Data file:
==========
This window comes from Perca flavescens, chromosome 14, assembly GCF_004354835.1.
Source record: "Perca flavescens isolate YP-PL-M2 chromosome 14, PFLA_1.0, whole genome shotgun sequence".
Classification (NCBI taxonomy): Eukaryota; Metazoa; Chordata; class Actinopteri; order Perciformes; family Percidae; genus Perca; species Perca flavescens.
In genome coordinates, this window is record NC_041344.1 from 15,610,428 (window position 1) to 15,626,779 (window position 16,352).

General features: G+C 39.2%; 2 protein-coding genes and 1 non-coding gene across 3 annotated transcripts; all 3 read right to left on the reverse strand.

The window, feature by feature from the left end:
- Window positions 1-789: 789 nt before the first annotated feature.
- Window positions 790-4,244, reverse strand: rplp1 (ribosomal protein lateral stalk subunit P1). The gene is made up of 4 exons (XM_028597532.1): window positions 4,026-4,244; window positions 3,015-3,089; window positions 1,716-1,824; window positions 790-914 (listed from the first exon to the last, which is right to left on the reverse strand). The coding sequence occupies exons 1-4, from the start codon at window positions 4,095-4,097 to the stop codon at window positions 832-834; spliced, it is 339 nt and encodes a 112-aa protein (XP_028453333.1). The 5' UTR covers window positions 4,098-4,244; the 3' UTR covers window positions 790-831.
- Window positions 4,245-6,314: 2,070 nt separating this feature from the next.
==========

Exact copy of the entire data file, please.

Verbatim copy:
This window comes from Perca flavescens, chromosome 14, assembly GCF_004354835.1.
Source record: "Perca flavescens isolate YP-PL-M2 chromosome 14, PFLA_1.0, whole genome shotgun sequence".
Classification (NCBI taxonomy): Eukaryota; Metazoa; Chordata; class Actinopteri; order Perciformes; family Percidae; genus Perca; species Perca flavescens.
In genome coordinates, this window is record NC_041344.1 from 15,610,428 (window position 1) to 15,626,779 (window position 16,352).

General features: G+C 39.2%; 2 protein-coding genes and 1 non-coding gene across 3 annotated transcripts; all 3 read right to left on the reverse strand.

The window, feature by feature from the left end:
- Window positions 1-789: 789 nt before the first annotated feature.
- Window positions 790-4,244, reverse strand: rplp1 (ribosomal protein lateral stalk subunit P1). The gene is made up of 4 exons (XM_028597532.1): window positions 4,026-4,244; window positions 3,015-3,089; window positions 1,716-1,824; window positions 790-914 (listed from the first exon to the last, which is right to left on the reverse strand). The coding sequence occupies exons 1-4, from the start codon at window positions 4,095-4,097 to the stop codon at window positions 832-834; spliced, it is 339 nt and encodes a 112-aa protein (XP_028453333.1). The 5' UTR covers window positions 4,098-4,244; the 3' UTR covers window positions 790-831.
- Window positions 4,245-6,314: 2,070 nt separating this feature from the next.